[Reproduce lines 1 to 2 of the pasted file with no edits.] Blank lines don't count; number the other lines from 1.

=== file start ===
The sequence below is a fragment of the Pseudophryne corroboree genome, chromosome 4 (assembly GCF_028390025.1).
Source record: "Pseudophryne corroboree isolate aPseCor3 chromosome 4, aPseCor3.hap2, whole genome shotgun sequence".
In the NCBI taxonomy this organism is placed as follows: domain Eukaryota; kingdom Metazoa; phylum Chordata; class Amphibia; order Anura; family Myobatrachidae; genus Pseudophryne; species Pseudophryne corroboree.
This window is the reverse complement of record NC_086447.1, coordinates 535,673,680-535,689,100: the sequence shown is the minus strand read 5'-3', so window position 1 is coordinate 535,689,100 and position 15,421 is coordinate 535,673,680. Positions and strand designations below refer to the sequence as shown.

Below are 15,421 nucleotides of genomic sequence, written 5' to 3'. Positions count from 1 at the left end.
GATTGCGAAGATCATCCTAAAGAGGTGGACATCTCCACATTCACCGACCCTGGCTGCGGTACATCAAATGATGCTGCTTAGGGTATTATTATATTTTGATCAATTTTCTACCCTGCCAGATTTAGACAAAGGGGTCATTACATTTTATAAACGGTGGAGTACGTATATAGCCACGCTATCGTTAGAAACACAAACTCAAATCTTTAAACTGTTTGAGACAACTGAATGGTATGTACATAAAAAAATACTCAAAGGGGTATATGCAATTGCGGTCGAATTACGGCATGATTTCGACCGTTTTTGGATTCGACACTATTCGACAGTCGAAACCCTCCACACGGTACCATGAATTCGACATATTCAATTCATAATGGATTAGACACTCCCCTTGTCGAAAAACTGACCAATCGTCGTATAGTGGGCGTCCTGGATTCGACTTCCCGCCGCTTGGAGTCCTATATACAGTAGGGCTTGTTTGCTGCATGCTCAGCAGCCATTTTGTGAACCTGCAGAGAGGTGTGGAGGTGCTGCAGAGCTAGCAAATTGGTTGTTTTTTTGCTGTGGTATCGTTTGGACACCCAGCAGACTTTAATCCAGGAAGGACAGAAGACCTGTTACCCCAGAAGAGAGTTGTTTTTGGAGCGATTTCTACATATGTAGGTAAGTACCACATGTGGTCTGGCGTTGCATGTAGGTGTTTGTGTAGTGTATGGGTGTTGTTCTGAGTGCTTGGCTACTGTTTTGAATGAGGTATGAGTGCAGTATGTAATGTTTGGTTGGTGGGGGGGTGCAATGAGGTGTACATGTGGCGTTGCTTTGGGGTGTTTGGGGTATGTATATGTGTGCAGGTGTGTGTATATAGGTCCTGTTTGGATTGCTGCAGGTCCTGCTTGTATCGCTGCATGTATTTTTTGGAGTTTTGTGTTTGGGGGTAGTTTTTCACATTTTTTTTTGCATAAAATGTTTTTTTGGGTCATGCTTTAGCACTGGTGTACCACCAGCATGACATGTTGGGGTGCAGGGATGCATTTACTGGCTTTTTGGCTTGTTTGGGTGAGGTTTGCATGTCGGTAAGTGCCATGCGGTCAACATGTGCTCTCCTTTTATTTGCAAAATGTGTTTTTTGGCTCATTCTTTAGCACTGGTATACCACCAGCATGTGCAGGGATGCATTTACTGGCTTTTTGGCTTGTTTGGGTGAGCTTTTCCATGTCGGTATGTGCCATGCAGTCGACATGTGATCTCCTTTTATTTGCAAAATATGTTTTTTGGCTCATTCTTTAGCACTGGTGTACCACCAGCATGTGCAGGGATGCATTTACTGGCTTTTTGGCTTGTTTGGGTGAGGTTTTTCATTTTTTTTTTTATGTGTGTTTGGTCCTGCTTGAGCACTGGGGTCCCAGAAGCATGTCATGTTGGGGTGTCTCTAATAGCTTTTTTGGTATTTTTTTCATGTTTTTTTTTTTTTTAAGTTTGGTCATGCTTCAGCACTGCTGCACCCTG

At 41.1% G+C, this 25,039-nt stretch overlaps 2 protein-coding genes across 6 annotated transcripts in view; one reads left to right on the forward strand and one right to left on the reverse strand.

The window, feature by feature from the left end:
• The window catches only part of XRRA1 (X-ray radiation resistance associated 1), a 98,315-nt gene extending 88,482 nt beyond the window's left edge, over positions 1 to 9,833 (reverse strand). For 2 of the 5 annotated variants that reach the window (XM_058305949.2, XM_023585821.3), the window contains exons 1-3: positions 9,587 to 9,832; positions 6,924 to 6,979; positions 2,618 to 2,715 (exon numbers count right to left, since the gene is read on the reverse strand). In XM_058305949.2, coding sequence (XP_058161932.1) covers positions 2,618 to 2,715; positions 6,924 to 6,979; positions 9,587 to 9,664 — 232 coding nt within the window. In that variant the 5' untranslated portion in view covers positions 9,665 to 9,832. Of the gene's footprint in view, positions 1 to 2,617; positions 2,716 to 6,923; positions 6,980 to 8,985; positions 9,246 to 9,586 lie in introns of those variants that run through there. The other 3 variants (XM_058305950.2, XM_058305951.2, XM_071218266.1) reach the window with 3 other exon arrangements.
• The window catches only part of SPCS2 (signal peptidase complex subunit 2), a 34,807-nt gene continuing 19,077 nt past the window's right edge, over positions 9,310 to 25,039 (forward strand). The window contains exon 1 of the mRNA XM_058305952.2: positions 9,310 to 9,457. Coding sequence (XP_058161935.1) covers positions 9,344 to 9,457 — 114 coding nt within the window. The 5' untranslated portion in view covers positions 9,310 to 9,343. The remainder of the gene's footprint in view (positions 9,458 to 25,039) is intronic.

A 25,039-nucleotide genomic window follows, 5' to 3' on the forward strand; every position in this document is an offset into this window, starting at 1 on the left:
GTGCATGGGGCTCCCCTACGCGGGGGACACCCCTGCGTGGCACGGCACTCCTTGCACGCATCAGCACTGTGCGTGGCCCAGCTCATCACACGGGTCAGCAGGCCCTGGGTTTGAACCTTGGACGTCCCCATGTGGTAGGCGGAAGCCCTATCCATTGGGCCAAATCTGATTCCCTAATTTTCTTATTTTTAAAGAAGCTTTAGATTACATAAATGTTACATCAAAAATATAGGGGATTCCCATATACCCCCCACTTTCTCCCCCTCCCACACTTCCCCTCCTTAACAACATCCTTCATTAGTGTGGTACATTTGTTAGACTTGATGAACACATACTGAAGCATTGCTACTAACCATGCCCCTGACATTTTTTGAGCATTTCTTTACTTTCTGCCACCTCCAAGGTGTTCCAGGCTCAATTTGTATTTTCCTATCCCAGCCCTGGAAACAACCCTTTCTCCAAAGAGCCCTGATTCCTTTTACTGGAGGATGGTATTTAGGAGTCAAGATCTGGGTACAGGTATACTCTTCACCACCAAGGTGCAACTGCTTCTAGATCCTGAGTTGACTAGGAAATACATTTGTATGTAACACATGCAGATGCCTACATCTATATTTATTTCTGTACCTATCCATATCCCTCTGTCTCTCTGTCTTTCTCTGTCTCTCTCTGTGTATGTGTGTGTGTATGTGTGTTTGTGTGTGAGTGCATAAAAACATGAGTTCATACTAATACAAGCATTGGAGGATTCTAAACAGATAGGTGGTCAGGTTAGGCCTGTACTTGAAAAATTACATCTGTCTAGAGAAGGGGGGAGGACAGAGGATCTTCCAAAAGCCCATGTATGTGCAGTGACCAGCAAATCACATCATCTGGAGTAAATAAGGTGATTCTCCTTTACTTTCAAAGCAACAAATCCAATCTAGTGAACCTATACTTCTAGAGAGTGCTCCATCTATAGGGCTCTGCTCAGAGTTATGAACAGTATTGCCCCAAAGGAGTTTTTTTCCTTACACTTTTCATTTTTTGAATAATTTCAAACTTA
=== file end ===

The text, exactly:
The sequence below is a fragment of the Pseudophryne corroboree genome, chromosome 4 (assembly GCF_028390025.1).
Source record: "Pseudophryne corroboree isolate aPseCor3 chromosome 4, aPseCor3.hap2, whole genome shotgun sequence".